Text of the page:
Libertarians, whether they believe in God or not, acknowledge the danger of concentrated power. The free market is the antithesis of concentrated power! Individuals have the power to make their own choices. These choices will lead to failure or success but the damage will be minimal because the market corrects “failures” on its own. If a person is selling a product that is of no good, no one will purchase it. So then that person will fail and move on the the next invention. Is this bad? Of course not. This helps eliminate irrelevant junk and allows entrepreneurs to focus on what society needs. Say what you want about Apple, but it is a company that knows how to make my life easier. Sure some people let technology consume their lives and hinder their human interaction, but not all do. My iPhone has helped me enhance my spiritual growth. I have all these cool, neat apps on my phone that grant me instant access to the daily scriptures, devotions, and other things I greatly value.
I truly believe that Pope Francis and Cardinal Oscar Rodriguez Maradiaga are referring to cronyism when they refer to the free market. What is cronyism? It is when businessmen and politicians work together. Businessmen can bribe politicians to get special privileges, or politicians can blackmail businessmen to pay them money so that they won’t vote for legislation that will hurt their business. It goes both ways. Here is a great video that goes into depth. Why do I think they believe free markets are interchangeable with cronyism? Because the Pope is from Argentina, a country that has very little economic freedom, therefore, a lot of cronyism.
So what is the free market? To me, the free market means that there is a lot of economic freedom. The Freedom of the World 2013 Annual Report, states that economic freedom exists where individuals have the autonomy to make personal choices, voluntary exchanges, enter and compete in markets, as well as a rule of law that protects life and property from “aggression” by others. Sounds pretty reasonable. I think the problem is that people do not think of these things when they think of free markets.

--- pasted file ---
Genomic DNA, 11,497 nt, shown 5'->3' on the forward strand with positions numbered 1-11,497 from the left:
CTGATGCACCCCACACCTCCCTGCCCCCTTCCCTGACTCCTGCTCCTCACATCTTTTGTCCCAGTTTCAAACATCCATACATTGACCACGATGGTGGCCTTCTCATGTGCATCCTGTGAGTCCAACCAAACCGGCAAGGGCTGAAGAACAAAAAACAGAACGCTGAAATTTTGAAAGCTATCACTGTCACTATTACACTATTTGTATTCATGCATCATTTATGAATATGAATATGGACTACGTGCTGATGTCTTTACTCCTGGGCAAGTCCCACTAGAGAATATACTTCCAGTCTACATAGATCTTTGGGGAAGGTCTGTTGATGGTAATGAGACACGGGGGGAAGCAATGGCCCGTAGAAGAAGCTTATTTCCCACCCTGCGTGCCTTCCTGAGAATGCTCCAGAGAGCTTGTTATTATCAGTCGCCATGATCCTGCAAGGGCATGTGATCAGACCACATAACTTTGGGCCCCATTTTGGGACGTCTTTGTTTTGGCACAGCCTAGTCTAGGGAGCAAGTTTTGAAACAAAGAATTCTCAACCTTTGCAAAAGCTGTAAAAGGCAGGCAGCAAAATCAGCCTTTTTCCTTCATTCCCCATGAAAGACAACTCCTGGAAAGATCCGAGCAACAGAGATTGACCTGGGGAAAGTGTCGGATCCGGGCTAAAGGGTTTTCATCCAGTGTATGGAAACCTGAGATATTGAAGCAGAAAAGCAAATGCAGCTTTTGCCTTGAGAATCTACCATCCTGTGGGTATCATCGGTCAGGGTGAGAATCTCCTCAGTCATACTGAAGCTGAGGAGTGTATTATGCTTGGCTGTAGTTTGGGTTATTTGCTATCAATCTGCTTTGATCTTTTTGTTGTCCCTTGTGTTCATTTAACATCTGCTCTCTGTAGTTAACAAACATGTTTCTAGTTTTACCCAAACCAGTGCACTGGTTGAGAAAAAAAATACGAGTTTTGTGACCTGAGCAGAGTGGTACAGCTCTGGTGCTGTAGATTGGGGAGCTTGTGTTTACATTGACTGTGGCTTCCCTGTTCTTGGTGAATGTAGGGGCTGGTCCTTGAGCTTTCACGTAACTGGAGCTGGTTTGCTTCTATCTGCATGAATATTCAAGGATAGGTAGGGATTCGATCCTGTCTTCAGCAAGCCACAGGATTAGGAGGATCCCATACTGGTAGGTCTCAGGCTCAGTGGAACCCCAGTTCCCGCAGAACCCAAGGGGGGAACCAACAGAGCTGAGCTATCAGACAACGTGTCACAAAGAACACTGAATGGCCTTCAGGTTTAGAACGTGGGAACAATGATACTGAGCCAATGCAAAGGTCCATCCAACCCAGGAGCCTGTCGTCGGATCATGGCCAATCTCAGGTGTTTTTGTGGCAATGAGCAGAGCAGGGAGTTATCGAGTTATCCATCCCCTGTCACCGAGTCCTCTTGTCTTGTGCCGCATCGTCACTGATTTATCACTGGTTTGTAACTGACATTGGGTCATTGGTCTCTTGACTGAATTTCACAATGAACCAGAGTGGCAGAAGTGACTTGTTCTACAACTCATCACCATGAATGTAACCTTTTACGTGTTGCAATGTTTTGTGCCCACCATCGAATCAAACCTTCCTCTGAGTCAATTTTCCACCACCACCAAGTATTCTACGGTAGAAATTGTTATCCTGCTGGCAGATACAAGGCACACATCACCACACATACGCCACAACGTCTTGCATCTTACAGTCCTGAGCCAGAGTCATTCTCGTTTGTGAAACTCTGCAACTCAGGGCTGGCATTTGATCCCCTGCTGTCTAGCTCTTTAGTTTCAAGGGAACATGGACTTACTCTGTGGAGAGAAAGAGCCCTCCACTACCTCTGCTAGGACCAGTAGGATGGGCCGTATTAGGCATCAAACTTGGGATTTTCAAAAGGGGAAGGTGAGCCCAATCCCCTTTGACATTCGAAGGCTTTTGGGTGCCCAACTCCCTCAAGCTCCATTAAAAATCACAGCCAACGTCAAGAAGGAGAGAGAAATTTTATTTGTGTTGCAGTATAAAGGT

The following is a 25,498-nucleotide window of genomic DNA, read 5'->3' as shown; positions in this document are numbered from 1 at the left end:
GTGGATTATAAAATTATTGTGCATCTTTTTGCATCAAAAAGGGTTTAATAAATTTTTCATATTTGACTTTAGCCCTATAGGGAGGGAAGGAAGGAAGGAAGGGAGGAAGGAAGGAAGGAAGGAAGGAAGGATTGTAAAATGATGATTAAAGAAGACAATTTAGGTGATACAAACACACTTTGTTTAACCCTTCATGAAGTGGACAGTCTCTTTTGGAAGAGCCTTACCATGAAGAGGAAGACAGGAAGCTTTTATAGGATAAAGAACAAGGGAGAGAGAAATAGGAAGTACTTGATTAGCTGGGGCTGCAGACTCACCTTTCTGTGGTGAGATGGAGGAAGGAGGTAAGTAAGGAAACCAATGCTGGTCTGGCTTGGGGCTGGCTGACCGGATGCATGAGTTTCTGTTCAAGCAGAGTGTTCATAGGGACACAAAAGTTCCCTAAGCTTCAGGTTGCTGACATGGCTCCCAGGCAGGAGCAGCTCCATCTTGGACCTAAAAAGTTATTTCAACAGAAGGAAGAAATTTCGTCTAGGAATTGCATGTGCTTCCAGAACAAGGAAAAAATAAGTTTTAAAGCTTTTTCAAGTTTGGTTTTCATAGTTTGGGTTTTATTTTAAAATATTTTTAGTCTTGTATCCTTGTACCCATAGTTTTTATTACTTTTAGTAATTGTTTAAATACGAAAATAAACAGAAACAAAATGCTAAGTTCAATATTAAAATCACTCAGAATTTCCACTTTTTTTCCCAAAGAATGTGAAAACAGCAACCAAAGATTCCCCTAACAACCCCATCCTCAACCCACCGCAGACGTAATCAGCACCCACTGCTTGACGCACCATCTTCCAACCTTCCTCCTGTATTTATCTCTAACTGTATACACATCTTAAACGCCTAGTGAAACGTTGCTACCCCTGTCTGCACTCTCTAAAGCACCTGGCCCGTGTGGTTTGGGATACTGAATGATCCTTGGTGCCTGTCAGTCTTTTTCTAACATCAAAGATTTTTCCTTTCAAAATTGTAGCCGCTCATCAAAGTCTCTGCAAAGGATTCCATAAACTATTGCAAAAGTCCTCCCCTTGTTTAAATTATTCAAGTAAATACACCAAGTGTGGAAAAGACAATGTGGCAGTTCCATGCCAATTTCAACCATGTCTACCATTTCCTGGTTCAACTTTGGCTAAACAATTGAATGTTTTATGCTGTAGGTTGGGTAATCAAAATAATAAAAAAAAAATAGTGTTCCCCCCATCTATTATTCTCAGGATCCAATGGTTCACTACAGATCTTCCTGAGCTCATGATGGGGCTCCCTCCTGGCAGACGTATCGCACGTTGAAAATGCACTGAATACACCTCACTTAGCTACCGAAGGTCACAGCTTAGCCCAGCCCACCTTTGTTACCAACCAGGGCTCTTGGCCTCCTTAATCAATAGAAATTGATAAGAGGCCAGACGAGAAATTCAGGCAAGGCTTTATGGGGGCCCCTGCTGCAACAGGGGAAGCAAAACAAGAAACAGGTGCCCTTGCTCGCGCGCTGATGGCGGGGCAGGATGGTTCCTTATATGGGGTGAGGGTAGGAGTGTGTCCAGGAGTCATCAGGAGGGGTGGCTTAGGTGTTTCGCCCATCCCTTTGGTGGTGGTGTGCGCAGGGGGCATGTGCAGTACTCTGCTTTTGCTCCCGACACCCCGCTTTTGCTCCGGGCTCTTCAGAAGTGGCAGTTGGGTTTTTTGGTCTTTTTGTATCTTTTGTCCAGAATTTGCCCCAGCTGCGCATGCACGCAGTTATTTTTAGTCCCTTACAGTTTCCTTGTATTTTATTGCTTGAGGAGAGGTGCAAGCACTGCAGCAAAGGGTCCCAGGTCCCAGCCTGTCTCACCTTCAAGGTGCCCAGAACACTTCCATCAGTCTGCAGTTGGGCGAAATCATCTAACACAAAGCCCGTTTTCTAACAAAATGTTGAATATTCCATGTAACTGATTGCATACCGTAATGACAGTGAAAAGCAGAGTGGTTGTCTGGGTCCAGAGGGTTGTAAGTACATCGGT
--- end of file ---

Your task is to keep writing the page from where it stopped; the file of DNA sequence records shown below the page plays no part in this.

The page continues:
The EFW index collected data from 152 countries and examined the size of government, security of property rights, sound money, freedom to trade internationally, and regulation. The study found that “nations that are economically free out-perform non-free nations in indicators of well-being,” specifically having higher GDP, higher life expectancy, greater political and civil liberties, and the poor are much better off. So if the poor are better off in areas where there is more economic freedom, shouldn’t we be promoting free markets? I think so, which is one of the many reason I do so.
The truth of the matter is that poverty has been reduced drastically since the implementation of free markets, which involves free trade. An article by The Economist puts it concisely, free markets have been a major reason for extreme poverty declining by 1 billion in a span of 20 years alone (1990-2010). That is more than has ever been accomplished in such a time span, by far! So if the point is to eliminate poverty––which some argue can be done in the foreseeable future––why such hostility towards the free market, which has proven most successful towards achieving this end?
One must also understand that we cannot wipe away poverty by the click of a button. Those who are hostile or even skeptical towards free markets seem to be calling for such a magical button indirectly. Free markets have helped bring people out of extreme poverty, yet critics still disapprove because some people are still in extreme poverty; or they disapprove the working conditions that people had to endure to make a better life for themselves. To demand a flawless “method” for reducing poverty is unrealistic. Of course we should care for those in extreme poverty, but what better way to do it than by using giving people freedom and opportunity to rise out of poverty? In China alone, 300 million people––the entire population of the U.S.––have risen out of extreme poverty through free trade/free market.
Also, what about voluntary charity? I humbly and innocently ask, shouldn’t the Catholic Church see this as an opportunity to call the world to help those in most need? If parts of the world are getting wealthier, then doesn’t that free up their time and disposable income for charity? Not everyone will help but there will be more people given that more people are able to. The Pope has already been speaking to this, but I think this is essential: spiritual growth and communion with God. For if we know our purpose and carry it out, by the grace of God, we will bring good to the world.
God wants all his children to be happy, so if we do our part, shouldn’t that lead to God’s divine plan for humanity? I may sound naive to many Catholics, but I guess that’s just faith.
Also, prayer. I never understood the power of prayer until I got in the habit of daily prayer and conversation with God. Prayer is our greatest human weapon against evil.